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U.N. Faces Long Haul on Rwanda Refugees : Africa: Zaire has ceded control of repatriations. Getting Hutus to go home peacefully may take years.

August 26, 1995|JOHN BALZAR | TIMES STAFF WRITER

GOMA, Zaire — The United Nations regained jurisdiction over Rwanda's 1.2 million refugees Friday, but its plan to resume sending them home took off sluggishly.

Even allowing time to smooth the rough spots, this week's sound and fury over resettlement of exiled ethnic Hutus has served to remind the nations of this Central African region, and the developed world, that peaceful resolution of this predicament could take a year--more likely years.

Here in Goma, along the Zaire-Rwanda border, about 720,000 refugees have been dug in for 14 months. They have built virtual cities from these onetime death camps--with outdoor television-movie theaters, three-story hotels and all kinds of shops, restaurants and nightclubs.

They live mostly on relief rations and barter; humanitarian groups tend to their needs, medical, spiritual and otherwise.

On Friday, about 0.03% of the camps' population--220 women, children and older men--stepped forward, willing to give up this bland but familiar existence for the uncertainty of returning to a country where they have been quarreling, often catastrophically, with rival Tutsis for generations.

U.N. officials said that, as the repatriation program gathers steam, as many as 5,000 Hutus a day could be trucked to the border from the five huge city-camps here.

That is, if 5,000 a day could be persuaded to go.

Returnees are not likely to come from the thousands of Hutus, mostly young men, who say they can never go home--except as an invading army.

That is because they, or members of their families, joined in last year's ethnic slaughter of unarmed Tutsis. For them, going home means going to the prisons that today's Tutsi government already has overfilled with suspected mass murderers.

The plight of Rwanda and its refugees once again captured worldwide interest this week, when the government of Zaire disrupted the status quo. It sent soldiers into the camps and started forcing Hutus home at gunpoint. In four days, about 4,500 were expelled from Goma. Of these, a reported 30 to 60 were immediately arrested as suspected killers.

The United Nations loudly protested and persuaded Zaire to remove its soldiers. In turn, the United Nations promised to resume its voluntary repatriation efforts, which previously had only modest results.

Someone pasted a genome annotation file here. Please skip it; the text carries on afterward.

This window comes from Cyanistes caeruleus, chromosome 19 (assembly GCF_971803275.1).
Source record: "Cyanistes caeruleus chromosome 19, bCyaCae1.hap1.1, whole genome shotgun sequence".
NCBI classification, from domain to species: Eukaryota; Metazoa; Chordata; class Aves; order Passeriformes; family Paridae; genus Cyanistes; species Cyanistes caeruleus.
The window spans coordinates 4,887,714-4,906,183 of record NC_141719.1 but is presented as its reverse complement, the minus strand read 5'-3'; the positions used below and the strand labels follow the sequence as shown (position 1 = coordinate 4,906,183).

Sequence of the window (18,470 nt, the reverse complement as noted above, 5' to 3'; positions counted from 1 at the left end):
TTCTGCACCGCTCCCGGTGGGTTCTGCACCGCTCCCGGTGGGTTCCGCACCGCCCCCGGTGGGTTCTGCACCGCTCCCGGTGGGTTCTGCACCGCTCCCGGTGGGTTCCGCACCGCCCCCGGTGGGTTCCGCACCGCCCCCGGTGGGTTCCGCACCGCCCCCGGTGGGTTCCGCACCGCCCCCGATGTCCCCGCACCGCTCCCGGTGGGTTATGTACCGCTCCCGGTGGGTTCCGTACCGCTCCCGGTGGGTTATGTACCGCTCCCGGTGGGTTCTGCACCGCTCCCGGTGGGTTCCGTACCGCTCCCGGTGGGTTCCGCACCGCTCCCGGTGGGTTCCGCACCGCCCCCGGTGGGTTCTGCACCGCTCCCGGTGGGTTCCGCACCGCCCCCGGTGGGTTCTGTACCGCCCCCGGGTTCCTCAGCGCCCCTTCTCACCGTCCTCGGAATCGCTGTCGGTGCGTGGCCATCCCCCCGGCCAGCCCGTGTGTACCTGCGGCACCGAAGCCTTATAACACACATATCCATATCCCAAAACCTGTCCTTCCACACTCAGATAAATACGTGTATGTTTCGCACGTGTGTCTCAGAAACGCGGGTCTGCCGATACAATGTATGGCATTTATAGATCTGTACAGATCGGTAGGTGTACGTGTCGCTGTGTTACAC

This new U.N. repatriation started Friday, albeit slowly.

South of Goma, in the vicinity of Bukavu, where about 352,000 refugees have been digging in for a year, at least 3,000 "presented themselves for repatriation" to U.N. officials. But the United Nations had no trucks on hand to move them.

Still farther south in the vicinity of Uvira, the problems were entirely different. There, about 120,000 Hutu refugees have set up camps. But more than half are exiles not from Rwanda but from its southern neighbor, Burundi, a country where Hutus and Tutsis are fighting a low-grade civil war.

When these Uvira refugees heard they might be forcibly returned, more than 80,000 stampeded into the hills without food or water. On Friday, U.N. workers fanned out into the rain forests and banana plantations with loudspeakers, urging the refugees back into their camps. They were told it was safe to return to camp and none would be sent home involuntarily.

Relief officials said that, as of late Friday, more than half had wandered back out of the hills.

*

U.N. officials used the occasion of this week's refugee movements to scold the nations of the region--Rwanda, Burundi and Zaire--as well as the developed countries that once pledged to support the refugees and the reconciliation of the warring peoples here.

The United Nations chided all, saying:

* The home countries have not created the stability or provided the assurances of safety necessary to attract their countrymen back.

* The host countries of this region, chiefly Zaire, are running out of patience. International law protecting refugees' rights has become an afterthought.

* The donor countries have progressively lost interest in the troubled people of this area, reducing aid to the point that refugees are approaching malnutrition.

"The important thing to remember is that none of these countries has lived up to its commitments," said Peter Kessler, spokesman for the Office of the U.N. High Commissioner for Refugees.

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